I was born in 1927 to Frederic P. and Alma Gibson in Monahans, Texas where my father was the Station Agent for the Texas and Pacific Railway. My earliest memories are of our life in the Agent’s house which was directly behind the depot, and of the depot grounds which actually became my play yard.
I played there pretending that the freight wagons were stage coaches taking me to far places, walking the rails, and learning to tell when a train was coming by the humming of the tracks, even before the train came into sight, sometimes putting a penny on the track to have it “mashed” by the train. . The conductors, brakemen and engineers from the trains were my friends, and some, who were my favorites, often gave me pennies, or occasionally, a nickel or a dime. It was a real treat for me to take a nickel and buy a hamburger at Mickey Bland’s hamburger stand a block away on main street.
I adored being with my father at the depot where I “played office.” He allowed me to stamp the railroad report forms with the “Monahans” stamp and I kept a large supply prepared well in advance. I loved the odor of the dark red sealing wax that was used to close the envelopes of official reports, and there again, I would be allowed to press into the hot wax, the imprint of the official seal. I would marvel at my father’s courage as he stood just inches away from the rails, using the message hoops to hand up official orders to the trains as they “flew by”, and I was amazed that he could turn the “clickings” that came over the telegraph wire into words.
In the depression years of the early 3 0’s, there was always a flurry of activity when a freight train would stop on its way through. Men by the scores--hoboes as they were called-- would pour from the trains, fanning out to all the houses in the area close to the tracks, desperate for something to eat. To my knowledge, my mother turned no one away. I do not know how she managed to find food for everyone, but she did--even if it was simply an egg sandwich or a bowl of soup.
One evening when a freight train heading west pulled to a stop, Mother got up to prepare for “the knocks on the door.” When the first knock came, she opened the door, stood for a moment and then gasped. She was looking at her own brother, who had lost his job in central Texas, and had headed west on the freight train along with all the other desperate men. He was covered with soot, bearded, exhausted and hungry. He stayed with us for some little while, where with the help of my father, he went to work on the Texas and New Mexico rail line that ran from Monahans up into New Mexico.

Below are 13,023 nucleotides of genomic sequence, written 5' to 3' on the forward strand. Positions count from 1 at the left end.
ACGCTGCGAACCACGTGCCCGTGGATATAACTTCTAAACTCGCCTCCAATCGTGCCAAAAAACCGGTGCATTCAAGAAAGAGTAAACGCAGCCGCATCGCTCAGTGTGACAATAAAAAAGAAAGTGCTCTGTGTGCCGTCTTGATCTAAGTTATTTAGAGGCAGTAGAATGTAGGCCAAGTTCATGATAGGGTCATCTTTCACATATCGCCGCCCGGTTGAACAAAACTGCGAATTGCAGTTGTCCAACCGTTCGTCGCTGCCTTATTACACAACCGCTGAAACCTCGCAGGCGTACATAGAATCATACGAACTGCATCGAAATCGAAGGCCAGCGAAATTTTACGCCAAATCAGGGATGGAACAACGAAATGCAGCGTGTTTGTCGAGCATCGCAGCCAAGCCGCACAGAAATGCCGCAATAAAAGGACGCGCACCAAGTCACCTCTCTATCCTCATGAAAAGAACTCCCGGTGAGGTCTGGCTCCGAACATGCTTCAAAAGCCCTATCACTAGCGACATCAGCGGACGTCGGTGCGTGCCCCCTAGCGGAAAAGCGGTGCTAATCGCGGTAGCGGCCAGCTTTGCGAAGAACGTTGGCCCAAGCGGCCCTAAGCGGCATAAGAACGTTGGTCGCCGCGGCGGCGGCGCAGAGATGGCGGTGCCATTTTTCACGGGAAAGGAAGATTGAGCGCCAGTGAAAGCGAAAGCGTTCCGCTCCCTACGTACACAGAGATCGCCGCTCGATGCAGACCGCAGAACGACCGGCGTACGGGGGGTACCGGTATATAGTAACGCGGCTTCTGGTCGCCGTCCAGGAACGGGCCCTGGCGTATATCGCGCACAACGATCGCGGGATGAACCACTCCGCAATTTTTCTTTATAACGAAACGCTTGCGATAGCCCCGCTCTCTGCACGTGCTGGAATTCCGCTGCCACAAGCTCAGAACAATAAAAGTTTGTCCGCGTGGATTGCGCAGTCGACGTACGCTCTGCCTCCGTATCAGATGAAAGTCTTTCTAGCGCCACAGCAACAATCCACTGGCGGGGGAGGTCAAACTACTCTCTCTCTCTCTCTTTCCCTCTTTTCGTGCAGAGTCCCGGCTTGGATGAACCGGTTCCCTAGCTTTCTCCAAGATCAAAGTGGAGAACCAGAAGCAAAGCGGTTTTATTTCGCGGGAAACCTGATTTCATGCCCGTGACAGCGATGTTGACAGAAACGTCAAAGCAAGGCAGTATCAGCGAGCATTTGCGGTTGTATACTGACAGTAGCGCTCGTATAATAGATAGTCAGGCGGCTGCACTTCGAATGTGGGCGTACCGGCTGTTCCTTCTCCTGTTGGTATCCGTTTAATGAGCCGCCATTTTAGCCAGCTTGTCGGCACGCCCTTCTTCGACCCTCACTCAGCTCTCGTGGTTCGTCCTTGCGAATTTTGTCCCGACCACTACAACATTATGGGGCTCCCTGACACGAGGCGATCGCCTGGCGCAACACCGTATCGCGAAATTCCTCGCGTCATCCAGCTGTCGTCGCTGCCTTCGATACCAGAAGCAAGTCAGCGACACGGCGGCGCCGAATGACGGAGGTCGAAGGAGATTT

When I was a little older, we moved from the house behind the depot to quarters upstairs in the depot itself. My mother, suffering from terrible allergies, felt she would be better living in a second story than on the ground where so many weeds and grasses flourished, so my father wrote for permission to move our family to the upstairs quarters of the depot. We lived there “unofficially” for a short time before the official permission was given, and I can remember that at night, when a train came through, my mother had us turn off all the lights lest railroad officials found that we were already living there.
The landing at the top of the stairs in the depot was “my spot.” There I had my tea table and chair, my dolls, my small bookcase with my books and my blackboard. I moved freely between my mother’s world in the upstairs living quarters and my father’s working world at the foot of tbç stairs. Not many children have the opportunity to be as close to their fathers at work as I had, and atlthough my father worked hard and very long hours, I could be with him at almost any time.
When the work load became too much for my father, we moved to a smaller station, Allamore, 11 miles west of Van Horn. The agent’s house was north of the depot--the equivalent of about a city block, had we been in a city! And I still had the privilege of being with my father very often at work. Those were treasured years in my life.
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Reading your story was very interesting. I live in Louisiana and grew up near the Meeker Sugar Refinery, Meeker, LA. This mill was owned by the CrackerJack folks of Chicago. Most of the sugar cane that supplied the mill came by rail from the early 1920s to 1940-50s. There was a T&P depot here and one of the executives of CrackerJack would travel by rail from Chicago to Meeker which is about 14 miles south of Alexandria on U.S. Highway 71. He would stay in an apartment attached to the mill office from October to mid-January. The depot was torn down sometime in the 1950-60 area after the mill received no more sugar cane by rail. I have been looking for pictures of this old depot but have had no success. Would you happen to be aware of any place where I might continue my search?